When Ted Olson became the target of a subsequent Independent Counsel investigation, he challenged the constitutionality of the statute as a violation of separation of powers. He lost, 7-1 (Morrison v. Olson), with only Justice Scalia dissenting, but the judgment of history has been that Scalia was basically right as far as the independent counsel act's being bad policy. Scalia wrote:
Under our system of government, the primary check against prosecutorial abuse is a political one. The prosecutors who exercise this awesome discretion are selected and can be removed by a President, whom the people have trusted enough to elect. Moreover, when crimes are not investigated and prosecuted fairly, nonselectively, with a reasonable  sense of proportion, the President pays the cost in political damage to his administration. If federal prosecutors "pick people that [they] thin[k] [they] should get, rather than cases that need to be prosecuted," if they amass many more resources against a particular prominent individual, or against a particular class of political protesters, or against members of a particular political party, than the gravity of the alleged offenses or the record of successful prosecutions seems to warrant, the unfairness will come home to roost in the Oval Office.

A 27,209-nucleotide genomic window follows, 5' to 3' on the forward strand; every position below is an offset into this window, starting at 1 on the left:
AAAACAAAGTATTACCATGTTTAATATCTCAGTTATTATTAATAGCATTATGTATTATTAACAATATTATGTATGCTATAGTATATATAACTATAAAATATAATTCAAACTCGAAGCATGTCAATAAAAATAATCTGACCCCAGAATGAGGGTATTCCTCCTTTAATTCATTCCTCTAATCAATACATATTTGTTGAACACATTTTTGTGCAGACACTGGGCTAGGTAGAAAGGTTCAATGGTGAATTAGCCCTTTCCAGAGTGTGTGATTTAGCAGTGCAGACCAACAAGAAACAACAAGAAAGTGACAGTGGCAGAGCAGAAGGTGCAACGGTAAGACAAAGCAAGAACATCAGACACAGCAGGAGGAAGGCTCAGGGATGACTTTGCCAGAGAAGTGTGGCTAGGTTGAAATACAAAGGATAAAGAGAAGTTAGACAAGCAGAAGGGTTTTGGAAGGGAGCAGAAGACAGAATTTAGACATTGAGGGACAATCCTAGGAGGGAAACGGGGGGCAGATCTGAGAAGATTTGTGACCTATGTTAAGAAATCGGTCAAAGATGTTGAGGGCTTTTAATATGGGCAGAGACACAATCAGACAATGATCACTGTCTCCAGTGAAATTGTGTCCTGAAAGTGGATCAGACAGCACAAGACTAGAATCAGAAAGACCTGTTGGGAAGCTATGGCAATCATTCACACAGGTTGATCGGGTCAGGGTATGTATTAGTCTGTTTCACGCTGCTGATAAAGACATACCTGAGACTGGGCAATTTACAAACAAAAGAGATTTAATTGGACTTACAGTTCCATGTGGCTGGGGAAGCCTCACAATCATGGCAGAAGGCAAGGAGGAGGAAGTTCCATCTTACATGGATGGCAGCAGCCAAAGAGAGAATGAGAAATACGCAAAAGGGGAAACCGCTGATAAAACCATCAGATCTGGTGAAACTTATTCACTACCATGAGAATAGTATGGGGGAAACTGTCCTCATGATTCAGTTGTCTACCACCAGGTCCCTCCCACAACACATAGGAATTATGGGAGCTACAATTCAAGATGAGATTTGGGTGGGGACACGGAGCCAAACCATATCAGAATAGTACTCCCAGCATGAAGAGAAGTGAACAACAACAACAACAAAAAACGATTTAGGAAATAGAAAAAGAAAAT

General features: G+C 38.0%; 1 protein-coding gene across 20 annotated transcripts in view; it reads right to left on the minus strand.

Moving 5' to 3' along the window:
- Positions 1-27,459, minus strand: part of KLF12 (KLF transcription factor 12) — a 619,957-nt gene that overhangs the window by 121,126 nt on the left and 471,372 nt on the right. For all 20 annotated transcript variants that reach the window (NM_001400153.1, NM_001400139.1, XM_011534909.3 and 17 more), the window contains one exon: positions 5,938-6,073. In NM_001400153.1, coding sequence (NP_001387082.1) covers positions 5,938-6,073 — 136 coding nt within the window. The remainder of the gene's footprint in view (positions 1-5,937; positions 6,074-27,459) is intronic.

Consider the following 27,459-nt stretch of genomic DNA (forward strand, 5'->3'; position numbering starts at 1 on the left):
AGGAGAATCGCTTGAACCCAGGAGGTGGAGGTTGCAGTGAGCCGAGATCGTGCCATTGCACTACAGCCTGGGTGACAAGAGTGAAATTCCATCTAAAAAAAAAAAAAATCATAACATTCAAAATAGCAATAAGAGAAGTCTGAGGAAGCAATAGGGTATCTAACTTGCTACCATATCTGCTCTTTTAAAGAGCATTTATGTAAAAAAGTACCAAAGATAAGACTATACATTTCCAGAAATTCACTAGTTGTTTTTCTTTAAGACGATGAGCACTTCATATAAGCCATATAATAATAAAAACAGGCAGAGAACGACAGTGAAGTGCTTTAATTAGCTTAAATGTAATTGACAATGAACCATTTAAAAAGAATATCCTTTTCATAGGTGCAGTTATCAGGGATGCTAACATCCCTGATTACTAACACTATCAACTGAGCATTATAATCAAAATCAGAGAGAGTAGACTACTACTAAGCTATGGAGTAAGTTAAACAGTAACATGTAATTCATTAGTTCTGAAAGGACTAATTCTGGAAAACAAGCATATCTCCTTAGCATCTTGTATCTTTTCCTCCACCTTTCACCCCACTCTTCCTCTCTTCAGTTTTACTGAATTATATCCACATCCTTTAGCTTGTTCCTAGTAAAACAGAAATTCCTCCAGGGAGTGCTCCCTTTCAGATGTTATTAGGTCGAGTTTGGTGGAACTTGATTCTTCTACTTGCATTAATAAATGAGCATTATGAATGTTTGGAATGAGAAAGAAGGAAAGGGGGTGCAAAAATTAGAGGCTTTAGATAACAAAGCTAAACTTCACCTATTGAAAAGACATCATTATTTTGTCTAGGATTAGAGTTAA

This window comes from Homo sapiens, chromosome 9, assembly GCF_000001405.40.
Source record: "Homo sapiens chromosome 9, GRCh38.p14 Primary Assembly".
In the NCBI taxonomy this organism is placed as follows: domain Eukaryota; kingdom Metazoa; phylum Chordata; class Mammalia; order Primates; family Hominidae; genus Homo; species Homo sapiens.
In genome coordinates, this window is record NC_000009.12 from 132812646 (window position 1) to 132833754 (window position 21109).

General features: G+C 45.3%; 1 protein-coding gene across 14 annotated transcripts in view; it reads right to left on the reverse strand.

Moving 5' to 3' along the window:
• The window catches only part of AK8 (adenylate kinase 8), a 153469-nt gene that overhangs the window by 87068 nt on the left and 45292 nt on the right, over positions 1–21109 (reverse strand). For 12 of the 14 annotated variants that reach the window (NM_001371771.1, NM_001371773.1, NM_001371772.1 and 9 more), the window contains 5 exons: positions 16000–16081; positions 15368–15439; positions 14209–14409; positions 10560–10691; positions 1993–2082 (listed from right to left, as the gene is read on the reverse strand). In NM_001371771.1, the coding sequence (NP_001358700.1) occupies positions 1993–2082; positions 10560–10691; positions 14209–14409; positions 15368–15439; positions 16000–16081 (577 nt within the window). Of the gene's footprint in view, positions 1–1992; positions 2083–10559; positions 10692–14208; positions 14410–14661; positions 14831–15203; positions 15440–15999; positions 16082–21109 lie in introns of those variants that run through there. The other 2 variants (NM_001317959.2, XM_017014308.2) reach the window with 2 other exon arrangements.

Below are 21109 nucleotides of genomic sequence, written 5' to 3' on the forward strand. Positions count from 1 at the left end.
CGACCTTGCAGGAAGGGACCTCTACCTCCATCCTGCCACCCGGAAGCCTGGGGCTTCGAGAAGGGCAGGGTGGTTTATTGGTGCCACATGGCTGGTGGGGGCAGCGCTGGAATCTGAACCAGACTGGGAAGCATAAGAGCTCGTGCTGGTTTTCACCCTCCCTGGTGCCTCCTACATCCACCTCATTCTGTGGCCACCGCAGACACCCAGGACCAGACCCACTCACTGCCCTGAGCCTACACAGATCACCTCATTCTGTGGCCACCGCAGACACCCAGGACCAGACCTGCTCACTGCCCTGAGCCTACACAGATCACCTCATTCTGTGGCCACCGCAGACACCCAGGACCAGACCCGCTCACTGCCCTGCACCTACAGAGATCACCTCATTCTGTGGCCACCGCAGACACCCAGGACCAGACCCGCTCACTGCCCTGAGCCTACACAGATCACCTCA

Scalia's argument would suggest that Rosenblum's Justice Department should have been allowed to participate in the investigation, because if she were perceived as being insufficiently attentive, "the unfairness [would] come home to roost in the [Governorship]."

At this point, we might note three points: (1) Kitzhaber is no longer in office, so perhaps there should be less concern about any perception that Rosenblum might go easy on him based on his having appointed her (and more importantly, a concern that he would still hold sway over her for reasons other than, perhaps, assumed gratitude); (2) imposing the perceived unfairness on current Governor Kate Brown seems problematic; and (3) crucially, in Oregon, the Attorney General is elected, not appointed. This last point cuts both ways, as it weakens the application of Scalia's argument as to the separation of powers point, but it strengthens it as to the control that voters ultimately have. If Rosenblum is indeed perceived as being too soft on Kitzhaber, the voters know who to act against.